Voicemail left for girl helps nab sex predator

 Astute mom, LI police lead to capture in Calif.

How’s that for sending a shiver down your spine? The registered sex offender who has done this phone tag before had made a call that was answered by an 11 year-old girl. Think of the odds of dialing THAT number! The apprehended predator said he was calling random numbers and the girl’s voice sounded young. He had warned the 11 year-old not to tell her parents. The mother luckily overheard part of the voicemail and took the phone away from her daughter. She then purchased a phone app she used to unblock the predator’s phone numbers.

The concept of personal space must be updated. How much more personal is the space when a complete stranger can be invited into it with a simple hello? The whispered message of a predator does not easily recede from the mind. The sex offender was arrested through the teamwork of Long Island’s Garden City Police Department and the San Bernardino County Sheriff’s Department on felony charges of making criminal threats, attempted child molestation and annoying or molesting a minor.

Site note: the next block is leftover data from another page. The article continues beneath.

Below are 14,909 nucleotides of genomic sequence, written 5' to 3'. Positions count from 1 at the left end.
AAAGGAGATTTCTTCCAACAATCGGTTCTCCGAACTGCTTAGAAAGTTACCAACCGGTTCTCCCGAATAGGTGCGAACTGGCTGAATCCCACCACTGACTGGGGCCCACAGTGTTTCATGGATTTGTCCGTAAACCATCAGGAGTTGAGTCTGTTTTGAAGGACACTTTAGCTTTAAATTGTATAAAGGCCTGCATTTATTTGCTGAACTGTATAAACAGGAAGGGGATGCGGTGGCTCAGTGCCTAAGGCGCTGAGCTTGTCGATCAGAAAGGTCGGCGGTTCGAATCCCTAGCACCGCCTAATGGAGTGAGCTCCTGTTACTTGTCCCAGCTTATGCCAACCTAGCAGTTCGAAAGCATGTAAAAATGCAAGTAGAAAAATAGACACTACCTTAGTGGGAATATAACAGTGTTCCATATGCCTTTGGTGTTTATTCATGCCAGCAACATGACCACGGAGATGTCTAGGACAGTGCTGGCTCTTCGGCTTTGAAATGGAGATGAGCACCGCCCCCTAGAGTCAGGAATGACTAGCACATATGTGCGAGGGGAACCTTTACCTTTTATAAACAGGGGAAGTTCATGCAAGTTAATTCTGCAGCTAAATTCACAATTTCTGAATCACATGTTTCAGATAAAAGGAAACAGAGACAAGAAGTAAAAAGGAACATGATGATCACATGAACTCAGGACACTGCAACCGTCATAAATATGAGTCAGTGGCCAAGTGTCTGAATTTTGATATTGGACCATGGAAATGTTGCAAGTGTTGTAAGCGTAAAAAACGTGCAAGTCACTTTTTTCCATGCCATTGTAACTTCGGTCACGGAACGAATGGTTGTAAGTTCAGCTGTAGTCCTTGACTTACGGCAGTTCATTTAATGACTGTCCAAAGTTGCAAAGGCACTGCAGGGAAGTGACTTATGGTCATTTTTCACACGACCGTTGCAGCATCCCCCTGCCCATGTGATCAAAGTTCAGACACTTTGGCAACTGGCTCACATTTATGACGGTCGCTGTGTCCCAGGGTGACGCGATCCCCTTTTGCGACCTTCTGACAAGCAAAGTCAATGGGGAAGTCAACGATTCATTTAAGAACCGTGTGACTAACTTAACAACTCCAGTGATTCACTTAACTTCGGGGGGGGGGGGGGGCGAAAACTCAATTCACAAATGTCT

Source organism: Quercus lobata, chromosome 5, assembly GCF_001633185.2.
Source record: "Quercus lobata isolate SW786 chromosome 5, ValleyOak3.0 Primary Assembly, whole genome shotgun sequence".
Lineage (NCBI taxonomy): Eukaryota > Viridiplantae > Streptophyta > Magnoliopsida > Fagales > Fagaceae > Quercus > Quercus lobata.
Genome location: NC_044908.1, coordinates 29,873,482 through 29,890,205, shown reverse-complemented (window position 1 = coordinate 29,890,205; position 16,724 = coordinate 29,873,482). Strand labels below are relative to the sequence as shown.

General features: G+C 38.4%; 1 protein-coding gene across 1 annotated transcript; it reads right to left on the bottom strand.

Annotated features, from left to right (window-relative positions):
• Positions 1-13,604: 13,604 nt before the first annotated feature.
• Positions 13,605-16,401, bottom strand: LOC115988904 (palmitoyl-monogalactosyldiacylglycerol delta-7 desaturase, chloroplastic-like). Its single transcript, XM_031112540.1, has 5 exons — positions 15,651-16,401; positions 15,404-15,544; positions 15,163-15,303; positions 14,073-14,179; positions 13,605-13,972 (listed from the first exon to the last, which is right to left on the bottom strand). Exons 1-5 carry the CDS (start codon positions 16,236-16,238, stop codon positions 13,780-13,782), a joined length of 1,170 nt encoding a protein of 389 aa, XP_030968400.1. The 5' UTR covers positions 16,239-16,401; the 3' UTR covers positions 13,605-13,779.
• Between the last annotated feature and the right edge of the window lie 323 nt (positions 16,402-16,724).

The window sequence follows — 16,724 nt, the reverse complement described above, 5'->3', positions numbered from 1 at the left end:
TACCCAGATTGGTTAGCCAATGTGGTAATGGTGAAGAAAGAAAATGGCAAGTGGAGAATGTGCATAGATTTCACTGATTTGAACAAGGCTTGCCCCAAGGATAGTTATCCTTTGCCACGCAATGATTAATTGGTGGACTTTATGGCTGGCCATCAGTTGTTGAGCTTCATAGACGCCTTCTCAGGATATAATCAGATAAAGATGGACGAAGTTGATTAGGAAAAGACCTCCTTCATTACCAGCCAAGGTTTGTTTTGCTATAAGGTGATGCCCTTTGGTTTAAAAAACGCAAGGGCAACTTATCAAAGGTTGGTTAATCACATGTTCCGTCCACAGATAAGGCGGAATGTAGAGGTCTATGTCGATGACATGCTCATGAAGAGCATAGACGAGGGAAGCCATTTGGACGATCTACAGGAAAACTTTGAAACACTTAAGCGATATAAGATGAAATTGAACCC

Many years ago a fellow teacher told me he was giving up all his coaching duties. Why, I asked. When the kids were younger, he said, I could actually believe that I didn’t need to be there 24/7. Trust me, he added, as the kids age you have got to be there more than ever.

Parent involvement matters. Who knows what message might hook your child when a strange message is heard. I think the following partial list of expressions that might be heard forms the basis for a good conversation with your children concerning messages from unknown sources. You can call them warning sounds, bells, or whistles. Tell your children that should they hear any of these statements in a message, they must immediately tell you. You must tell the police. Use any, some, all of these statements or one you believe focuses your child’s mind on the danger lurking on unsolicited calls.

  • I’m here for you.
  • You’re so funny.
  • You have great ideas.
  • I would love to spend time with you.
  • You seem very smart for someone your age.
  • You are so impressive. Will you show me how you did that?
  • If I hurt your feelings, will you forgive me?
  • We have a lot in common.
  • I really think we should meet.
  • You’re really cute. How about sending me your picture?
  • I believe in you.
  • I’m proud of you.
  • Go for it! Don’t let anybody hold you back!
  • I really, really like you.
  • Are your parents as clueless as mine were?
  • What we have may be special. How about we keep it just between you and me?
  • I love you.